The introduction of DAA agents is a dramatic success in HCV treatment, which leads to remarkable change in the projected morbidity and mortality due to the infection complications. There are number of effective regimens and combinations with minimum SE and maximum cure rates even with the most resistant genotypes. The main goal of treatment of HCV patients is to eliminate the viremia, minimize the progression of the liver disease, and decrease the incidence of hepatocellular carcinoma.[7] Before the introduction of the DAAs, the treatment regimen was confined to the interferon with high rates of treatment failure and relapse and a lot of documented SE.[12] With the introduction of the DAAs in 2011, higher SVR rates and good tolerability with minimal SE achieved.[13],[14] A new era of DAAs is now dawning in the entire world and Libya as well. Experience of applying SOF-based therapy in Libyan patients with hepatitis C is evolving. The first DAA drugs introduced in Libya were telaprevir and bocepravir in 2012 and 2014, respectively. SOF and SOF-containing regimens were becoming available in Libya since March 2015. The first published results from Libya on the efficacy and safety of DAA drugs came from Elhaddad et al., who presented results on the efficacy and safety of the brand SOF/ledipasvir (LDV) combination in 266 patients with chronic hepatitis C. The authors concluded that treatment with such DAA drugs achieved a high rate of HCV-RNA undetectability at the end of the treatment and SVR12 in 98% of patients, and no clinically significant treatment emergent AEs were noted.[15]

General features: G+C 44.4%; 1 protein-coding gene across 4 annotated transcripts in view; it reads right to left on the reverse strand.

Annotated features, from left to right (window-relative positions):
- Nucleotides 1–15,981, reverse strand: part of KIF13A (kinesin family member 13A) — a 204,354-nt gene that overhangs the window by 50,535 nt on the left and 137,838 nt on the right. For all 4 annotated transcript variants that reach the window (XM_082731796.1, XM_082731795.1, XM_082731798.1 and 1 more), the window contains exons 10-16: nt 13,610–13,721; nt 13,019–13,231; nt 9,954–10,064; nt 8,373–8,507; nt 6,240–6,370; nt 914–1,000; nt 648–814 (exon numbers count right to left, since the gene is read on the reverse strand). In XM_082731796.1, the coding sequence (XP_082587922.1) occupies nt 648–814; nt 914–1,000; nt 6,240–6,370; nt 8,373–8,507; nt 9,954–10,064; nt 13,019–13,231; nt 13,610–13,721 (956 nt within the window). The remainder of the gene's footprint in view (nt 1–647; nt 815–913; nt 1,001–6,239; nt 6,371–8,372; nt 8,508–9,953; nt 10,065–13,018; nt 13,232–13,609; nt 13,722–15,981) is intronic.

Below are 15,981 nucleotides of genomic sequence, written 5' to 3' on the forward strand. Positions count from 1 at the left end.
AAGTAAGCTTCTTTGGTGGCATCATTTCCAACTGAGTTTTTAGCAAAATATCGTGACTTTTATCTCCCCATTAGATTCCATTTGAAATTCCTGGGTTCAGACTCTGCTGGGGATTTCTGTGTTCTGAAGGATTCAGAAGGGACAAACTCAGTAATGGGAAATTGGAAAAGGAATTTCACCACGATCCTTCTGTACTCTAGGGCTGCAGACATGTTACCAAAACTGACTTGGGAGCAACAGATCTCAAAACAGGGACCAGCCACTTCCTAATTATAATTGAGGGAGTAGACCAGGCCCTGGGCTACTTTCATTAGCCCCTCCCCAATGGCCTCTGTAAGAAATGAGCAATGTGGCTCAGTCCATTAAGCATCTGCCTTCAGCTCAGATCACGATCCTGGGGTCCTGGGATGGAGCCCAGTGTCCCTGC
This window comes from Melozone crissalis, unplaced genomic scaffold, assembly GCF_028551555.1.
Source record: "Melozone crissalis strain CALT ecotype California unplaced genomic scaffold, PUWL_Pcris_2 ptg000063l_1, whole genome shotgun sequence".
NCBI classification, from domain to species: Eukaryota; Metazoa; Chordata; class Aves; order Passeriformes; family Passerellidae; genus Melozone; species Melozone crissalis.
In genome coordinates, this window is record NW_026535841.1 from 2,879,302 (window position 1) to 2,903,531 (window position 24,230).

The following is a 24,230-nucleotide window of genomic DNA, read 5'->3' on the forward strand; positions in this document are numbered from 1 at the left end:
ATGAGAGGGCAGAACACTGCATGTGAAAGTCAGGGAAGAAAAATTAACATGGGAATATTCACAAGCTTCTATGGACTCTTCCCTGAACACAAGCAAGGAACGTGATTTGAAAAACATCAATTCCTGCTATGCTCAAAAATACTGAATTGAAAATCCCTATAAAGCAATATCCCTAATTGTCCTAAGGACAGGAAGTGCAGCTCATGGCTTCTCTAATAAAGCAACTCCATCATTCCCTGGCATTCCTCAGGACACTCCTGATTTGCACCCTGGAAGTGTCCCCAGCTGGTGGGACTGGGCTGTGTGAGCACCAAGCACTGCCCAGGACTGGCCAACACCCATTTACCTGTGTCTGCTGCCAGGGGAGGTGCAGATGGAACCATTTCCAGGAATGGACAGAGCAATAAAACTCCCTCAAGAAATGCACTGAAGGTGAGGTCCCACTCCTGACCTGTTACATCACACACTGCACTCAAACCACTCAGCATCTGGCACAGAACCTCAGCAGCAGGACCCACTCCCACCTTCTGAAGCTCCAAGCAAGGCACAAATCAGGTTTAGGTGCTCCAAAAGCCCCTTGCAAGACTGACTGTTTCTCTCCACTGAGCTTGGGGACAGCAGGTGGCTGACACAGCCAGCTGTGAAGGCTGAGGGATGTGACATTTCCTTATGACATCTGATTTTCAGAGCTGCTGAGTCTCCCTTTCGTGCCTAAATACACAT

In this study, the combination of SOF and DCV was examined for its effectiveness and safety in the treatment of chronic HCV infection in Benghazi. DCV is an approved DAA in Europe and in Japan. It is conventionally used in combination with other DAAs such as SOF with or without RBV. In the USA, DCV is not available on the market; however, in 2015, the American Association for the study of liver disease proposed a DCV-free regimen for treatment-naïve and treatment-experienced patients (prioritized for patients with advanced fibrosis, cirrhosis, liver transplantation, or severe extrahepatic HCV manifestations).[5] Most of the studied patients in this study were naive cases (not previously treated for HCV) who represented 72.9% and the remaining part were treatment experienced cases. Although genotyping was not performed at baseline, more than 85% of patients in eastern part of Libya are infected with HCV-G4 followed by HCV-G1 (10%),[4] this report can thus be taken to represent results of HCV-G4 treatment and to less extend to HCV-G1. Sulkowski et al. recruited HCV-G1–3 patients without cirrhosis who were either treatment naive or experienced. SVR12 ranged between 89% and 98% depending on genotype.[16] However, the findings of our study are reasonably good and quite comparable with the international data. Similar results have been recently reported from Egypt, a neighbor country of Libya with predominant HCV-G4, in adult patients with genotype 4 using SOF/DAC combination with SVR12 of 96%.[17] Omar et al. reported a real-world experience for 18,378 HCV-G4 patients in Egypt and found an overall 95.8% SVR12 rate and that the SVR rates were not affected by treatment duration or RBV use.[18] El Monem et al. reported that SVR12 rate for their HCV4-naive patients who received SOF/DAC regimen was 96.5%.[19] A study from Europe stated a real-world report from compassionate use of SOF-DCV in patients with HCV and advanced liver disease included 19 HCV-G4 patients, and the SVR12 rate was 100%.[20] Both agents have proven effectiveness against HCV-G4 infections in Phase III ALLY-1, ALLY-2, and ALLY-3 studies that evaluate the role of this combination among different HCV genotypes. Phase II IMPACT study evaluates this combination in addition to simeprevir in the treatment of HCV-G1 and HCV-G4 DAA-naïve patients with portal hypertension or decompensated cirrhosis. All patients achieved SVR12 regardless of the presence of baseline detectable resistance associated mutations in 83% of patients[21] Pol et al. reported a real-world experience for 768 HCV-G1 patients and found an overall 95% SVR12 rate (92%–99%) and found that the SVR rates were not affected by treatment duration or RBV use.[21] In the current study, 132 of the as-treated group (84.1%) tolerated SOF plus DCV with no notable AEs, six patients of the as-treated population (4.0%) experienced dizziness, four patients (2.7%) experienced headache, 10 patients (7.9%) experienced mild GI upset, and five patients (3.7%) experienced acute hepatic decompensation which was successively treated medically, and none of our patients died during treatment and none of them stopped treatment due to significant AEs. This came in accordance with Omar et al., who had noted that SOF plus DCV treatment was well tolerated: only 0.3% (n = 54) of their patients reported AEs.[18] Furthermore, all previous studies concluded that SOF-DCV combination is safe with limited AEs. Statistically significant reductions in ALT and AST were observed in responders following 12 weeks of treatment (P < 0.05) which came in accordance with one previous study by Elsharkawy et al. in 2017 who studied impact of different SOF-based treatment regimens on the biochemical profile of chronic hepatitis C genotype 4 patients. Treatment responders showed significant improvement in transaminases compared to pretreatment values after 12 weeks of treatment with all regimens including SOF plus DCV, indicating their role in improving necro-inflammation in patients with chronic HCV.[22] In the current study, SVR12 was high regardless of the severity of the underlying liver disease[23] and the baseline demographic characteristics of the patients. Since hepatitis C is now proven to be a curable disease, such a response is required for this infection in Libya and elsewhere. The number of treatment uptakes, therefore, should increase to 15,000 in 2018–2030 annually to achieve the goal of HCV elimination in Libya by 2030 through the efforts to secure new efficient treatment with DAAs that is pan-genotypic, is well tolerated with minimal adverse effects, has low pill burden, and shows minimal drug interactions.[24] Nowadays, in 2019, with availability of recent DAAs regimens, the fixed-dose combination grazoprevir-elbasvir (zepateir) and SOF-velpatasvir (epclusa) in addition to the first used treatment regimen of fixed-dose combination SOF-LDV and SOF/DCV; furthermore, approximately 2000 HCV patients have received treatment with DAAs; among them, nearly 200 patients on hemodialysis in Benghazi centers in 2015–2019, the treatment strategy of hepatitis C might become more feasible and less complex than before, and more hepatitis C patients can uptake treatment including complex cases such as patients with end-stage renal disease on hemodialysis, decompensated cirrhosis, or failure following interferon-free DAAs regimens.